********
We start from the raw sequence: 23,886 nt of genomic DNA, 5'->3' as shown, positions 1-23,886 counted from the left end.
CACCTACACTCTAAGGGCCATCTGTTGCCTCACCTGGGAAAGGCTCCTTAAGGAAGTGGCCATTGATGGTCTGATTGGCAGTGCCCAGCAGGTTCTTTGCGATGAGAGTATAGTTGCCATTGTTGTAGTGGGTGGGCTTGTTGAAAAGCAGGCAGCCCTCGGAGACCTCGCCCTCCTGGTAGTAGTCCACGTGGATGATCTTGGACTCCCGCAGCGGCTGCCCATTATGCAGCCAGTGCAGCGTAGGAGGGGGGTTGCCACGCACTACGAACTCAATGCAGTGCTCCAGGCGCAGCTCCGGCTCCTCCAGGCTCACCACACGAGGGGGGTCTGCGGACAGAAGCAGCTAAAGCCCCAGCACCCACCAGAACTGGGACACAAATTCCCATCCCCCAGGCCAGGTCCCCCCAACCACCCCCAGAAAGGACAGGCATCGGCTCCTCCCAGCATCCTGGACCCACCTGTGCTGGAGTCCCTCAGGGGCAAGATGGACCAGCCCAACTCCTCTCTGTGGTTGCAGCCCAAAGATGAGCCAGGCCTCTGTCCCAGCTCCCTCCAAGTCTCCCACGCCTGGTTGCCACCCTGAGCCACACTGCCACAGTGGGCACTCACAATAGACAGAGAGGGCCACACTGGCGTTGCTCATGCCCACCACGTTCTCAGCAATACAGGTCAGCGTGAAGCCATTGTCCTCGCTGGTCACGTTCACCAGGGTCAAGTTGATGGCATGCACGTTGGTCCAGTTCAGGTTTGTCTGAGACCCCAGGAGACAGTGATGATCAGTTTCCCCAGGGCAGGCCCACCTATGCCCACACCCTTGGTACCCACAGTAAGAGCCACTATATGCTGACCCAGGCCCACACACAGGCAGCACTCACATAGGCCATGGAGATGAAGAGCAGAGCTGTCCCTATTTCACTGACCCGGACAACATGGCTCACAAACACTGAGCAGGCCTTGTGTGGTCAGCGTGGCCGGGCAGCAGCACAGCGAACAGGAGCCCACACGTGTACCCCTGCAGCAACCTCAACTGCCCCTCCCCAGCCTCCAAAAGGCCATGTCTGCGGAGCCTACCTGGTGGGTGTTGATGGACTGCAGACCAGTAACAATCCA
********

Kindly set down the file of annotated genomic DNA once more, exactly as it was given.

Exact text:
We start from the raw sequence: 23,886 nt of genomic DNA, 5'->3' as shown, positions 1-23,886 counted from the left end.
CACCTACACTCTAAGGGCCATCTGTTGCCTCACCTGGGAAAGGCTCCTTAAGGAAGTGGCCATTGATGGTCTGATTGGCAGTGCCCAGCAGGTTCTTTGCGATGAGAGTATAGTTGCCATTGTTGTAGTGGGTGGGCTTGTTGAAAAGCAGGCAGCCCTCGGAGACCTCGCCCTCCTGGTAGTAGTCCACGTGGATGATCTTGGACTCCCGCAGCGGCTGCCCATTATGCAGCCAGTGCAGCGTAGGAGGGGGGTTGCCACGCACTACGAACTCAATGCAGTGCTCCAGGCGCAGCTCCGGCTCCTCCAGGCTCACCACACGAGGGGGGTCTGCGGACAGAAGCAGCTAAAGCCCCAGCACCCACCAGAACTGGGACACAAATTCCCATCCCCCAGGCCAGGTCCCCCCAACCACCCCCAGAAAGGACAGGCATCGGCTCCTCCCAGCATCCTGGACCCACCTGTGCTGGAGTCCCTCAGGGGCAAGATGGACCAGCCCAACTCCTCTCTGTGGTTGCAGCCCAAAGATGAGCCAGGCCTCTGTCCCAGCTCCCTCCAAGTCTCCCACGCCTGGTTGCCACCCTGAGCCACACTGCCACAGTGGGCACTCACAATAGACAGAGAGGGCCACACTGGCGTTGCTCATGCCCACCACGTTCTCAGCAATACAGGTCAGCGTGAAGCCATTGTCCTCGCTGGTCACGTTCACCAGGGTCAAGTTGATGGCATGCACGTTGGTCCAGTTCAGGTTTGTCTGAGACCCCAGGAGACAGTGATGATCAGTTTCCCCAGGGCAGGCCCACCTATGCCCACACCCTTGGTACCCACAGTAAGAGCCACTATATGCTGACCCAGGCCCACACACAGGCAGCACTCACATAGGCCATGGAGATGAAGAGCAGAGCTGTCCCTATTTCACTGACCCGGACAACATGGCTCACAAACACTGAGCAGGCCTTGTGTGGTCAGCGTGGCCGGGCAGCAGCACAGCGAACAGGAGCCCACACGTGTACCCCTGCAGCAACCTCAACTGCCCCTCCCCAGCCTCCAAAAGGCCATGTCTGCGGAGCCTACCTGGTGGGTGTTGATGGACTGCAGACCAGTAACAATCCA